Established restaurants and breweries take food safety very seriously. But hobbyist home brewers and new micro brewers may not have access to the food safety testing information they need to ensure they’re brewing clean beer.
Sanitation is essential to producing the best product possible, and as Oktoberfest approaches, more and more small-scale breweries are ramping up their production, and thus, their sanitation procedures.
In fact, sanitation is so vital that, “most brewers spend their first several months of their career just learning to clean, before they are ever trusted with brewing,” said Jim Kuhr, brewmaster and director of brewery operations and for F.X. Matt Brewing Company, the brewery behind the popular Saranac brand.
So, have you ever wondered what goes into preventing contamination at breweries?
Swab to Validate Brewery Cleanliness
Though every facility will implement their own sanitation and quality control procedures, Puritan Medical Products produces a range of bacterial swabs and environmental sampling kits which may be appropriate for food safety testing in microbreweries or home production facilities.
While many home brewers tend to worry about yeast, it’s bacteria, specifically lactobacillus bacteria, that's the most common form of contamination in breweries. According to Suzanne Berens, author of “Prevent Contaminated Beer: Tips from the Pros,” unclean lines are the most common reason that bacteria will develop, and the heat exchanger has the greatest potential for harboring bacteria.
One of the easiest ways to validate the food safety procedures at your home or microbrewery is to swab for bacterial growth in areas through which the beer must pass. Morebeer.com recommends "swabbing all areas which should be clean and sterile, including: cleaned-in-place fermenter hose ends, exit ports from hard piping, the plate cooler, or the filter." You may also want to consider swabbing keg interiors and filling heads.
Causes of Bacterial Contamination in Breweries
During the grain malting process, cereal grains are germinated and dried. The starches are then converted to sugars, which are gradually consumed by yeast as the beer ferments and becomes alcoholic.
Not surprisingly, this high-sugar environment is extremely attractive to bacteria, who may thrive and multiply; potentially ruining a batch, or worse, contributing to the contamination of an entire facility. If you’re a small-scale vendor, that kind of contamination can end up costing you thousands of dollars in unusable product.
How to Swab for Bacterial Contamination in Breweries
- Thoroughly wash hands and forearms up to elbow.
- Apply gloves or other personal protective equipment.
- If using dry swab, unwrap from packaging and add a few drops of sterile saline solution to swab tip.
- If using a pre-moistened swab, unscrew cap and carefully remove swab, taking care not to touch swab tip against outside of vial.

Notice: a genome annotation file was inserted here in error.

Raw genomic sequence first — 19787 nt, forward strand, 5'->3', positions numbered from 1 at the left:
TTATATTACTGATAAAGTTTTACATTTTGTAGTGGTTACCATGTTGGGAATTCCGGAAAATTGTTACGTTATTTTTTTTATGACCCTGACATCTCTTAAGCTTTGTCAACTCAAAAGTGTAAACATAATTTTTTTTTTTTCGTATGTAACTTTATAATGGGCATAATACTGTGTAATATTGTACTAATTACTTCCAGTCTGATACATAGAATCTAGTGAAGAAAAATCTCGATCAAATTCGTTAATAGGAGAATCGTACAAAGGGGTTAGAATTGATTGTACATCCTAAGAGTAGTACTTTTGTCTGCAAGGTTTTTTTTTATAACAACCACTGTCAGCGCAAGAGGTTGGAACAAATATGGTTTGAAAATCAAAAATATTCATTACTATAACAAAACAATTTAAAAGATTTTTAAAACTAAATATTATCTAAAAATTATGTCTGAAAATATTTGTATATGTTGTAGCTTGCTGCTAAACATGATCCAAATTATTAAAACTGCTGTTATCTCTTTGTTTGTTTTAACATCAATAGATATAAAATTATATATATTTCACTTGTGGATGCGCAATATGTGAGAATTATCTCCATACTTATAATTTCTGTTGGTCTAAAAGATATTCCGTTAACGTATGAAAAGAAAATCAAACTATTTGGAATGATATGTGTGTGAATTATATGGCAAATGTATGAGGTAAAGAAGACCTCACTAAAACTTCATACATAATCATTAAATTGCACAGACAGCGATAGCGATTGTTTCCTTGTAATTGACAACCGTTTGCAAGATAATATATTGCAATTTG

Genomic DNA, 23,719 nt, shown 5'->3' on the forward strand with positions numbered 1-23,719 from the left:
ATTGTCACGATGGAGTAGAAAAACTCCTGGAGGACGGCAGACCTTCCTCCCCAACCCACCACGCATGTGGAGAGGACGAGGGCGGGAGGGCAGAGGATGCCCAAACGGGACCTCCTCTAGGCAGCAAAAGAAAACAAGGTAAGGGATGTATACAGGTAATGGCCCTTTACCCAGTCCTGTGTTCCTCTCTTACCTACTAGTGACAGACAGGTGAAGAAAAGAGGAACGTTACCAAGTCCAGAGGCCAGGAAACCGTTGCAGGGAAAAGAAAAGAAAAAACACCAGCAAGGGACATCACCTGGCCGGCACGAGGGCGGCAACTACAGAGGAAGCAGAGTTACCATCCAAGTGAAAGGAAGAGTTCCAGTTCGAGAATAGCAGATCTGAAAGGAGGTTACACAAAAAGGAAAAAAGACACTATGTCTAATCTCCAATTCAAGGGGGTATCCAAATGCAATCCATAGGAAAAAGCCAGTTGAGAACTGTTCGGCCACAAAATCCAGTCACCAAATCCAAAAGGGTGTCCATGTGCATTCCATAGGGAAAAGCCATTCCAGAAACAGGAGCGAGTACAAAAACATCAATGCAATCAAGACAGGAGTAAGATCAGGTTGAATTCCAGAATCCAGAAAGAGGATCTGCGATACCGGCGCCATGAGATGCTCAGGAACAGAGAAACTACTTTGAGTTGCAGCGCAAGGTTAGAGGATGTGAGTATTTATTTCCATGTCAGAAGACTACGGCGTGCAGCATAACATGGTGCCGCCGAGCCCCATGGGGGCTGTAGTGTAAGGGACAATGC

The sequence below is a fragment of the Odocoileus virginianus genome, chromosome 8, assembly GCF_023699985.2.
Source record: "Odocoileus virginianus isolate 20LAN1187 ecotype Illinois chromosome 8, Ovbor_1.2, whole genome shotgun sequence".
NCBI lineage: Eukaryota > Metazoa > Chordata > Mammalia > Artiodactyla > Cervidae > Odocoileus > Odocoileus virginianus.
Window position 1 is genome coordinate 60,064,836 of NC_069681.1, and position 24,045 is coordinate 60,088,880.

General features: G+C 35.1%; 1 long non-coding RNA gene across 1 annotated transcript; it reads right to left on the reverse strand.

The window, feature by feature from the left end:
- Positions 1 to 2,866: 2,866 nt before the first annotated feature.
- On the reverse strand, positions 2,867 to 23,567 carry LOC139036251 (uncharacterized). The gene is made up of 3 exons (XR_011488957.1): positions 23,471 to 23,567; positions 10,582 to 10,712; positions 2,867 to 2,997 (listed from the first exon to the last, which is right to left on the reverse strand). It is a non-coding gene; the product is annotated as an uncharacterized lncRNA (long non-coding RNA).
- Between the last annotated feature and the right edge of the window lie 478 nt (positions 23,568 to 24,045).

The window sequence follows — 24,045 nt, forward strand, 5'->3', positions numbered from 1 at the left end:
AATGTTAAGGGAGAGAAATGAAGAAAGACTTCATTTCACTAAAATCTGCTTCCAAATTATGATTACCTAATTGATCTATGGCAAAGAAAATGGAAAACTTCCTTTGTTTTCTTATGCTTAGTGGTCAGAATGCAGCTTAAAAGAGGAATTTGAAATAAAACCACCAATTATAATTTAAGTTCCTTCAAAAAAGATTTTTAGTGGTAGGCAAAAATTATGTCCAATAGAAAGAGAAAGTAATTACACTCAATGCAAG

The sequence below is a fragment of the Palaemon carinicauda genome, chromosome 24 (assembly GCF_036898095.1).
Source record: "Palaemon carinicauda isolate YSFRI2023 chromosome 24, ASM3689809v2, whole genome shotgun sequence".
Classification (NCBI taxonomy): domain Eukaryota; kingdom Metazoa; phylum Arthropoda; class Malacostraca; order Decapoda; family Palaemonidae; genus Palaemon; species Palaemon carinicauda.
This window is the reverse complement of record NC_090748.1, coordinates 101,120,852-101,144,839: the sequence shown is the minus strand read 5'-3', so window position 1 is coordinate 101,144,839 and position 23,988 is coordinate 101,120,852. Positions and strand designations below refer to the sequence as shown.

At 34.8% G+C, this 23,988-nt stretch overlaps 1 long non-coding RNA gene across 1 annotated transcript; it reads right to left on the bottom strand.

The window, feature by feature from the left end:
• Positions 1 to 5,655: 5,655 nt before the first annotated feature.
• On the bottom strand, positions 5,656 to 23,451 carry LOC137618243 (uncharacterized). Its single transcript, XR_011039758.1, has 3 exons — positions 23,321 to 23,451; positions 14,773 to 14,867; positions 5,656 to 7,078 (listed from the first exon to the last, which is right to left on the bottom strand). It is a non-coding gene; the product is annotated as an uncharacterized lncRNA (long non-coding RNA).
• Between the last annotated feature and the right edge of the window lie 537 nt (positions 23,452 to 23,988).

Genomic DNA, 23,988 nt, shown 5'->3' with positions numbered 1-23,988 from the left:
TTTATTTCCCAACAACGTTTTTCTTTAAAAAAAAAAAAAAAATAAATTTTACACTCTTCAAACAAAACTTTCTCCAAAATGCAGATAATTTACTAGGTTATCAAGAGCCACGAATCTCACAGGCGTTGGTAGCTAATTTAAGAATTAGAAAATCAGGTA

- Using firm pressure, swab an area no larger than 10 square centimeters, rotating the swab to ensure the entire tip has been exposed to sampling area.
- Immediately place swab in transport medium and cap tightly.
- Label all samples and place upright for storage.
- Commence testing
How to Test Beer Swab Samples for Bacteria
You have a couple of options for testing. MoreBeer.com recommends incubating the swabs for 2-6 days at 75-80 degrees; periodically checking for any growth on the swab tips.
Brewingscience.com, on the other hand, recommends streaking exposed swabs across the surface to plated media, or adding 10ml sterile wort to the transport tube and allowing to incubate at 86 degrees for three days, and monitoring for growth. The method you choose should depend on the equipment you have access to.
Even small production facilities need to be mindful of their food safety practices. After cleaning and sterilization, take the time to extract a few swab samples of areas that you need to ensure are sterile. Identifying a potentially compromised batch or tool could save you thousands. And the peace of mind in knowing you've got a healthy facility? That’s priceless.
Want to learn more about using Puritan swabs for your food safety validation? Contact one of our knowledgeable product specialists today.
Berens, Suzanne. Prevent Contaminated Beer: Tips from the Pros. Brew Your Own. The How-To Homebrew Beer Magazine. Retrieved September 12, 2014 from: https://byo.com/stories/item/1263-prevent-contaminated-beer-tips-from-the-pros
Donald, Tim. The Art Behind Quality Craft Beer. Food Quality & Safety magazine August/September, 2014. Retrieved September 12, 2014 from: http://www.foodquality.com/details/article/6523631/The_Art_Behind_Quality_Craft_Beer.html?tzcheck=1
Tveekrem, Andrew. Quality control for keg cleaning. probrewer.com. Retrieved September 5, 2014 from: http://www.probrewer.com/library/archives/quality-control-for-keg-cleaning/
Allen, Fal. The Microbrewery Laboratory Manual - Part II: Bacteria Detection, Enumeration, and Identification. Brewing techniques. Retrieved September 5, 2014 from: http://morebeer.com/brewingtechniques/library/backissues/issue2.5/allen.html
Brewers’ Laboratory Handbook: BREWING WITHOUT THE BLINDFOLD™. Retrieved September 5, 2014 from: http://www.brewingscience.com/PDF/BSI_brewers_lab_handbook.pdf
Malt. Wikipedia.org. Retrieved September 5, 2014 from: http://en.wikipedia.org/wiki/Malt